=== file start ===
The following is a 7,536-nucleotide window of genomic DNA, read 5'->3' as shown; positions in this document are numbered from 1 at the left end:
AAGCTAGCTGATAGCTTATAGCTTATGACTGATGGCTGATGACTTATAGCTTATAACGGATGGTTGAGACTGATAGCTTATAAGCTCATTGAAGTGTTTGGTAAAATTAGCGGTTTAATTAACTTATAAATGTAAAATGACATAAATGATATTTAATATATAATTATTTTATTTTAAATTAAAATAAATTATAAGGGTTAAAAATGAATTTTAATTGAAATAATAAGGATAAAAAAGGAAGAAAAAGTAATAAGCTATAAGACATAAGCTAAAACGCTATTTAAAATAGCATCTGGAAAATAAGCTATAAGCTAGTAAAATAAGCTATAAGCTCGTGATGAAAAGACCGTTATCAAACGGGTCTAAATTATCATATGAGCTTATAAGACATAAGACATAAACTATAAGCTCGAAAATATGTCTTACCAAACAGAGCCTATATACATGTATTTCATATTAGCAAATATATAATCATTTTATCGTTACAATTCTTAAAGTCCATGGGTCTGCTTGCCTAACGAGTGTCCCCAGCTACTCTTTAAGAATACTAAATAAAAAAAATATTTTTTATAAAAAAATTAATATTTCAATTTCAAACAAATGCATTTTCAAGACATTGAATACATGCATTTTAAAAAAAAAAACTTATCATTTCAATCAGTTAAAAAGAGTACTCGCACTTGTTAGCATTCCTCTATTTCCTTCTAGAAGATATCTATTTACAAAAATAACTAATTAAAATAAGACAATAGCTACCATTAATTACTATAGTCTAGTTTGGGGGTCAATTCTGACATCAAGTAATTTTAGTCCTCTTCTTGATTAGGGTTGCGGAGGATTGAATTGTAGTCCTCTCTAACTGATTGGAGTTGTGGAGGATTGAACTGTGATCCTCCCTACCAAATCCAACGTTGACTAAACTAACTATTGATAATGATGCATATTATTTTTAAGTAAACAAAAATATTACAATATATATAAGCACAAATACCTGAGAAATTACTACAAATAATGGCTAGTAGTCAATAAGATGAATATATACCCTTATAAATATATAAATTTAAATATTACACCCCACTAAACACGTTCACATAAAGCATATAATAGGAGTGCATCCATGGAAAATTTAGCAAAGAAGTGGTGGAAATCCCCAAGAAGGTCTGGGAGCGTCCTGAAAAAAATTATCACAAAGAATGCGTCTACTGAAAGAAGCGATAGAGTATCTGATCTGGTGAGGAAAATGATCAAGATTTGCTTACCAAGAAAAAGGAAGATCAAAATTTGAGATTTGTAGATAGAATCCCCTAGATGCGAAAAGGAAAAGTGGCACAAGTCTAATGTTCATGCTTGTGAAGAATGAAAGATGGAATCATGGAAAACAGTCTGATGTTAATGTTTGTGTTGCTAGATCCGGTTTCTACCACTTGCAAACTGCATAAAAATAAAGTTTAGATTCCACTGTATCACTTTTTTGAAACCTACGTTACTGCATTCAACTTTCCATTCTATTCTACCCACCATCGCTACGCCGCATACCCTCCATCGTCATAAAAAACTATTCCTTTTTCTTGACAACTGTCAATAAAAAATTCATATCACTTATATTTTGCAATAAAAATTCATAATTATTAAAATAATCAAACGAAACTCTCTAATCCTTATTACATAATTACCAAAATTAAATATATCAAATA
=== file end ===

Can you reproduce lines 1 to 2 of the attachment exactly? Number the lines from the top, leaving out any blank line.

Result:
The following is a 7,536-nucleotide window of genomic DNA, read 5'->3' as shown; positions in this document are numbered from 1 at the left end:
AAGCTAGCTGATAGCTTATAGCTTATGACTGATGGCTGATGACTTATAGCTTATAACGGATGGTTGAGACTGATAGCTTATAAGCTCATTGAAGTGTTTGGTAAAATTAGCGGTTTAATTAACTTATAAATGTAAAATGACATAAATGATATTTAATATATAATTATTTTATTTTAAATTAAAATAAATTATAAGGGTTAAAAATGAATTTTAATTGAAATAATAAGGATAAAAAAGGAAGAAAAAGTAATAAGCTATAAGACATAAGCTAAAACGCTATTTAAAATAGCATCTGGAAAATAAGCTATAAGCTAGTAAAATAAGCTATAAGCTCGTGATGAAAAGACCGTTATCAAACGGGTCTAAATTATCATATGAGCTTATAAGACATAAGACATAAACTATAAGCTCGAAAATATGTCTTACCAAACAGAGCCTATATACATGTATTTCATATTAGCAAATATATAATCATTTTATCGTTACAATTCTTAAAGTCCATGGGTCTGCTTGCCTAACGAGTGTCCCCAGCTACTCTTTAAGAATACTAAATAAAAAAAATATTTTTTATAAAAAAATTAATATTTCAATTTCAAACAAATGCATTTTCAAGACATTGAATACATGCATTTTAAAAAAAAAAACTTATCATTTCAATCAGTTAAAAAGAGTACTCGCACTTGTTAGCATTCCTCTATTTCCTTCTAGAAGATATCTATTTACAAAAATAACTAATTAAAATAAGACAATAGCTACCATTAATTACTATAGTCTAGTTTGGGGGTCAATTCTGACATCAAGTAATTTTAGTCCTCTTCTTGATTAGGGTTGCGGAGGATTGAATTGTAGTCCTCTCTAACTGATTGGAGTTGTGGAGGATTGAACTGTGATCCTCCCTACCAAATCCAACGTTGACTAAACTAACTATTGATAATGATGCATATTATTTTTAAGTAAACAAAAATATTACAATATATATAAGCACAAATACCTGAGAAATTACTACAAATAATGGCTAGTAGTCAATAAGATGAATATATACCCTTATAAATATATAAATTTAAATATTACACCCCACTAAACACGTTCACATAAAGCATATAATAGGAGTGCATCCATGGAAAATTTAGCAAAGAAGTGGTGGAAATCCCCAAGAAGGTCTGGGAGCGTCCTGAAAAAAATTATCACAAAGAATGCGTCTACTGAAAGAAGCGATAGAGTATCTGATCTGGTGAGGAAAATGATCAAGATTTGCTTACCAAGAAAAAGGAAGATCAAAATTTGAGATTTGTAGATAGAATCCCCTAGATGCGAAAAGGAAAAGTGGCACAAGTCTAATGTTCATGCTTGTGAAGAATGAAAGATGGAATCATGGAAAACAGTCTGATGTTAATGTTTGTGTTGCTAGATCCGGTTTCTACCACTTGCAAACTGCATAAAAATAAAGTTTAGATTCCACTGTATCACTTTTTTGAAACCTACGTTACTGCATTCAACTTTCCATTCTATTCTACCCACCATCGCTACGCCGCATACCCTCCATCGTCATAAAAAACTATTCCTTTTTCTTGACAACTGTCAATAAAAAATTCATATCACTTATATTTTGCAATAAAAATTCATAATTATTAAAATAATCAAACGAAACTCTCTAATCCTTATTACATAATTACCAAAATTAAATATATCAAATA